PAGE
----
London Zoo's Komodo dragon enclosure was opened by Sir David Attenborough in July 2004. The zoo used to own two Komodo dragons, a female named Rinka and a male named Raja. A new male dragon called Ganas(One of the Parthenogenic hatchlings from Chester zoo) moved to London in 2015 after the previous dragons died. Their enclosure is designed to resemble the dragon's natural habitat of a dry river bed, and sounds of Indonesian birds are regularly played into the enclosure.
B.U.G.S (which stands for Biodiversity Underpinning Global Survival and formerly called Web of Life) is held in a building called The Millennium Conservation Centre, and aims to educate the public about biodiversity. The building displays over 140 species, the majority of which are invertebrates. They include leafcutter ants, jewel wasps, golden mantella frogs, brown rats, bird-eating spiders, naked mole rats, leaf insects, moon jellyfish, Giant African land snails, cave crickets, fruit beetles and black widow spiders. The Millennium Conservation Centre aims to be environmentally friendly, constructed from materials requiring little energy to produce, and generating its heating from the body heat of both the animals and visitors. In May 2015 an exhibit called In With The Spiders opened in B.U.G.S as Europe's first and only spider walkthrough exhibit. It houses many different types of spiders including one of the UK's most endangered animals, the fen raft spider.
Penguin Beach opened in 2011 and houses seventy Humboldt penguins, as well as a single male rockhopper penguin named Ricky. The pool itself is currently the largest penguin pool in an English zoo.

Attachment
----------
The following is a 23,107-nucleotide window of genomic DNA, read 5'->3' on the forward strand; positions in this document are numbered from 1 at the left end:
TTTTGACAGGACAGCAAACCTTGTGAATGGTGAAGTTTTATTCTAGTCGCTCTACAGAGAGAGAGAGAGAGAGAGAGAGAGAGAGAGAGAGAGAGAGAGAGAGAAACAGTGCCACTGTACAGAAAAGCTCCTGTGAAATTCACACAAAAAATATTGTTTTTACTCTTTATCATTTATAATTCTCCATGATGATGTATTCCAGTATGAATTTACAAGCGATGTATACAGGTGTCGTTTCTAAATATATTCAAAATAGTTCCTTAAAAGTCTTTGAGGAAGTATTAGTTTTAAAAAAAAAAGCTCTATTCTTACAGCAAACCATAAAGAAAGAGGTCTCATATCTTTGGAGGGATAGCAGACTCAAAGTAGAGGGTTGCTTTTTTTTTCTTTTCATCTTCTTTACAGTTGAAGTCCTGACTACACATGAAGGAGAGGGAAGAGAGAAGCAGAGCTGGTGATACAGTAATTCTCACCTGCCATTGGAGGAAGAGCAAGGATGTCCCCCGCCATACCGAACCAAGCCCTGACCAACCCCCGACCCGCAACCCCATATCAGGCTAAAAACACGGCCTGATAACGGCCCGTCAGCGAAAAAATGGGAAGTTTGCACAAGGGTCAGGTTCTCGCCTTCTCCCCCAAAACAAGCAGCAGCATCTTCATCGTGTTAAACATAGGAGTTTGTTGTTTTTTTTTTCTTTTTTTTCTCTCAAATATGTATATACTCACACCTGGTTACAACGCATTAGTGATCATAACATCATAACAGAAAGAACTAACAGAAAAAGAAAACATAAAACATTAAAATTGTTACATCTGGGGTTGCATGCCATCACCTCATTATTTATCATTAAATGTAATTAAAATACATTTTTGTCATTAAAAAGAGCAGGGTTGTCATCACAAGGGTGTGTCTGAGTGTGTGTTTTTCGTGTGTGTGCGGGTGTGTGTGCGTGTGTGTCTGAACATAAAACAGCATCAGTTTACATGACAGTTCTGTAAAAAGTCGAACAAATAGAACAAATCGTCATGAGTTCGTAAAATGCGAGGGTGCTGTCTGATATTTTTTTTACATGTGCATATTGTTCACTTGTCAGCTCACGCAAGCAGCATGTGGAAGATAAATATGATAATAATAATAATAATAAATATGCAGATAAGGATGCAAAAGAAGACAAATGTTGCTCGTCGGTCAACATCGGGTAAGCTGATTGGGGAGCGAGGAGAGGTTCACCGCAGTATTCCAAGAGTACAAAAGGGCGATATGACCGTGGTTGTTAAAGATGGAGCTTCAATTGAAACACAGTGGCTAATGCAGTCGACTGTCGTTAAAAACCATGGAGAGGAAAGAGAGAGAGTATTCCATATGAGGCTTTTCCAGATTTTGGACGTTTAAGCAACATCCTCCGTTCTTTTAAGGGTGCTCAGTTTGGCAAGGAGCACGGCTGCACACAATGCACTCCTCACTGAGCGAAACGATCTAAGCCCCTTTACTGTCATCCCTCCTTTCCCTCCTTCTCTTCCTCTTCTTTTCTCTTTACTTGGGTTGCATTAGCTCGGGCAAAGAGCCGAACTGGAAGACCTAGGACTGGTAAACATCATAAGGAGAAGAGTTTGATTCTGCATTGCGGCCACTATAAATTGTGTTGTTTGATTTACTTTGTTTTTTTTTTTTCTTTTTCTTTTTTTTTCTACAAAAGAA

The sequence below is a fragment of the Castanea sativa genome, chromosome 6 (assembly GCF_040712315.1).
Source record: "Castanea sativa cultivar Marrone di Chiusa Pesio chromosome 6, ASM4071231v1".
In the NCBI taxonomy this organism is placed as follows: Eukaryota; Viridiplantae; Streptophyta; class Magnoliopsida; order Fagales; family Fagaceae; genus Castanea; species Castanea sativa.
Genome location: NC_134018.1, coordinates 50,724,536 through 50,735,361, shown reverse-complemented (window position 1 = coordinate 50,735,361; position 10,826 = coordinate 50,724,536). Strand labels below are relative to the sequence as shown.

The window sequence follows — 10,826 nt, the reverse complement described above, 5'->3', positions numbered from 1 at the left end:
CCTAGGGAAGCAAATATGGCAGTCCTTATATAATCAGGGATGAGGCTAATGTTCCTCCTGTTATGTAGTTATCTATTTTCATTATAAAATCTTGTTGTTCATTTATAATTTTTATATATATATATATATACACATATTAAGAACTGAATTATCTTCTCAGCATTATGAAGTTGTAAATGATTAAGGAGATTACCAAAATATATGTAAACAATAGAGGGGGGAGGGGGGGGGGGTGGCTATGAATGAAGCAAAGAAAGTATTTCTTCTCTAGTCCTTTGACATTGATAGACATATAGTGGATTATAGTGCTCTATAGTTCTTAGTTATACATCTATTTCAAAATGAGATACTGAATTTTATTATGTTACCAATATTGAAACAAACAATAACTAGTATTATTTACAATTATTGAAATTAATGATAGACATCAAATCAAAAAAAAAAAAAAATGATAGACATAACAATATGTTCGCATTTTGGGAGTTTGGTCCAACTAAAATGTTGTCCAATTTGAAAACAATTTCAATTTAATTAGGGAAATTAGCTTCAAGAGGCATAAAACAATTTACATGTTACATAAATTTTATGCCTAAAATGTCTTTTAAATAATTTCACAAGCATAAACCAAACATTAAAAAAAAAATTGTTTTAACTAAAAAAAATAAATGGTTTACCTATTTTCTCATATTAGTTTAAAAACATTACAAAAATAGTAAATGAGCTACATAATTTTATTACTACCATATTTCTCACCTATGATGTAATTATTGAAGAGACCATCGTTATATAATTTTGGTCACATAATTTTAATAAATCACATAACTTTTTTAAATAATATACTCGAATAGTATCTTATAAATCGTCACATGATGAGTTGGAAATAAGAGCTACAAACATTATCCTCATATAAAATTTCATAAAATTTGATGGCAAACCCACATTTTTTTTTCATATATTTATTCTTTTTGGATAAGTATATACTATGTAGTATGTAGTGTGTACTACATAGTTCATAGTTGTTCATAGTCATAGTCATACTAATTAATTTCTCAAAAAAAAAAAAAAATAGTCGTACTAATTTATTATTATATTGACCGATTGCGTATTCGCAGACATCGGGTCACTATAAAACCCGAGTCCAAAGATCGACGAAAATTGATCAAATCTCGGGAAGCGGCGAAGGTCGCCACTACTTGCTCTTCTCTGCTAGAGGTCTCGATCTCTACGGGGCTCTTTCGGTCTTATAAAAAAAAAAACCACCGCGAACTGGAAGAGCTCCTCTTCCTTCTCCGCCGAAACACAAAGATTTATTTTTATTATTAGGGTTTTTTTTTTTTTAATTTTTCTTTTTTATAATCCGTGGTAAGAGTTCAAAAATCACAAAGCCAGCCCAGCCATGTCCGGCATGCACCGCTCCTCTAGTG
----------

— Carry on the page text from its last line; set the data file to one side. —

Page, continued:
Opened in March 2015, In with the Lemurs is a walk-through exhibit housing a troop of ten ring-tailed lemurs. It also has a family of aye-ayes living in the indoor section as well as panther chameleons, lesser hedgehog tenrecs and malagasy giant rats. The exhibit is designed to resemble a shrub forest in Madagascar, featuring plant life such as loquat and Chusan palm trees.
Opened by comedians Noel Fielding and Julian Barratt of The Mighty Boosh in 2005, Meet the Monkeys is a walk-through enclosure that houses a troop of 20 black-capped squirrel monkeys. The exhibit has no roof, and there are no boundaries between the monkeys and the visitors.
Opened in May 2006, Butterfly Paradise houses several different species of butterfly and moth from around the world, as well as plant species specially selected to provide nectar and breeding areas for the insects. Species on display include the clipper butterfly, blue morpho butterfly, atlas moth, zebra longwing, glasswing butterfly and postman butterfly. The exhibit also features a caterpillar hatchery and a pupa display cabinet, where visitors can witness different types of pupae and the development of new butterflies.